Friday, April 27, 2012

FROG Gloster Meteor Mk.IV

There's a much bigger story around this FROG 1/72 scale Gloster Meteor Mk. IV than just having built it when I was eleven years old. The bigger story is, I got to spend time with a real Meteor at Mojave Airport. It was owned by Al Letcher, and was actually an Armstrong Whitworth N.F. 11, later converted to a TT-20 target tow vehicle. Al also owned a DeHavilland Vampire Mk. III, and at the time (1976) they were the oldest two jet aircraft flying in the United States. I came to know Al because my Mom got a job as his secretary at The Letcher Mint in Lancaster. Al minted tokens for Las Vegas and Reno casinos, and also commemorative coins for the collector's market. His desire back in those days was to own and operate a Royal Air Force museum there at Mojave. He got off to a pretty good start with the Vampire and Meteor, and later a Hawker Hunter! But by the mid 1980s his interest wandered to helicopters, and all three jets were eventually sold. The Meteor now sits in a museum at Edwards AFB. But for those few glorious years in the late seventies, Al's Meteor graced the skies over the Antelope Valley. It was even used in the WONDER WOMAN T.V. series episode, "The Feminine Mystique" guised as America's new secret weapon, the 'XPJ-1'.

As I mentioned in my post about the Grumman HU-16E Albatross, Mojave Airport was a magical place for a plane-crazy kid like me. Al's own aircraft made the place even more exciting. Al would let me sit in the cockpits of the Meteor and the Vampire, and that was a real privilege. He even let me scrub the underside of the Meteor with kerosene! How many 11-year old kids get to do that? I treasure the memories of Al and his wife Ada; they were like family to me. Al knew I liked to build model airplanes so he gave me a FROG Meteor MK. IV kit along with a FROG Vampire FB.5. I remember him telling me there weren't any models available of the exact variations of his Meteor and Vampire, and that the two FROG kits were about as close as one could get. I didn't care, they were model airplanes and I was thrilled to receive them and put them together. They were prized items in my collection, and I even refurbished the Meteor when I was in High School. I gave it a coat of silver with my airbrush, and put some new decals on it.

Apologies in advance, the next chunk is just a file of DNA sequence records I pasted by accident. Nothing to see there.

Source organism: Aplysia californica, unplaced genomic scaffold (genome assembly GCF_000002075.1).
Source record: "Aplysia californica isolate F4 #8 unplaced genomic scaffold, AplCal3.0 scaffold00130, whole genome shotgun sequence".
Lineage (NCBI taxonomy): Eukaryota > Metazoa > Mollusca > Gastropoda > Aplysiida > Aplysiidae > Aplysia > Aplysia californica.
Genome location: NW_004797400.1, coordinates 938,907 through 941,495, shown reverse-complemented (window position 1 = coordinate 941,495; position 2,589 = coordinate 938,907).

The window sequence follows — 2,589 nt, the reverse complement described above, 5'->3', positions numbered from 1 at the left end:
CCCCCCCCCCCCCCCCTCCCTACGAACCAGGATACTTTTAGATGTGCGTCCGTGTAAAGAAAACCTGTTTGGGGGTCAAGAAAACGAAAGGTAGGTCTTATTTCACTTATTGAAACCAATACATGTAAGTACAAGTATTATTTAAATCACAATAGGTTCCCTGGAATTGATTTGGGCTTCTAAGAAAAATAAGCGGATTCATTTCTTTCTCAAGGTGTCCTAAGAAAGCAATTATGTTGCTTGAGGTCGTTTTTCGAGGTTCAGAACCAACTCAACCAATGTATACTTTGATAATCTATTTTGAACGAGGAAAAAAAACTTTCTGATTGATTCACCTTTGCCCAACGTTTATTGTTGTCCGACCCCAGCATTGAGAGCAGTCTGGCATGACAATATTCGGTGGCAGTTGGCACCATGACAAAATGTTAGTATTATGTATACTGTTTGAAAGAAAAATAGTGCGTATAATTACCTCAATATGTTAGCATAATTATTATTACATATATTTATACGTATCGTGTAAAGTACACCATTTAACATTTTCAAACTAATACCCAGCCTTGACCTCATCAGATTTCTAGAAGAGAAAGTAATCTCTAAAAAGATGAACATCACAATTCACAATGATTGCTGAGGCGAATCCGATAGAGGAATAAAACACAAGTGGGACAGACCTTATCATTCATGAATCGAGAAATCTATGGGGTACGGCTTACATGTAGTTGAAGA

My rebuild pictured here was a bagged kit I found at a model swap meet in Missouri, but I later found an empty box for it on EBay. The kit was missing the display stand and the pitot tube, but that was okay. I knew I was going to build it wheels-down and the pitot tube would easily be replaceable with either plastic or brass wire. It was fun to build again, and easy to paint since the whole thing is silver. The original decals were thick, but went on fine. I love having this model back on the shelf. It meant a lot to me to as a kid, and still does today.
I should mention also that Matchbox eventually came out with an A.W. Meteor NF in 1/72 scale as well as Classic Airframes, who released a beautiful but dreadfully expensive Meteor NF in 1/48 scale. In 2006 I built a Matchbox Meteor to look like the XPJ-1 from WONDER WOMAN. I put it up for auction on EBay as a one-of-a-kind collector's item, but it didn't generate many bids. I might do another one later to match Al's white 'Mojave Meteor' from days gone past. Al painted the meteor gloss white, and put RAF roundels on it. He knew this wasn't historically accurate, but was more concerned about keeping the aircraft cool since it was kept outdoors in the hot desert sun.

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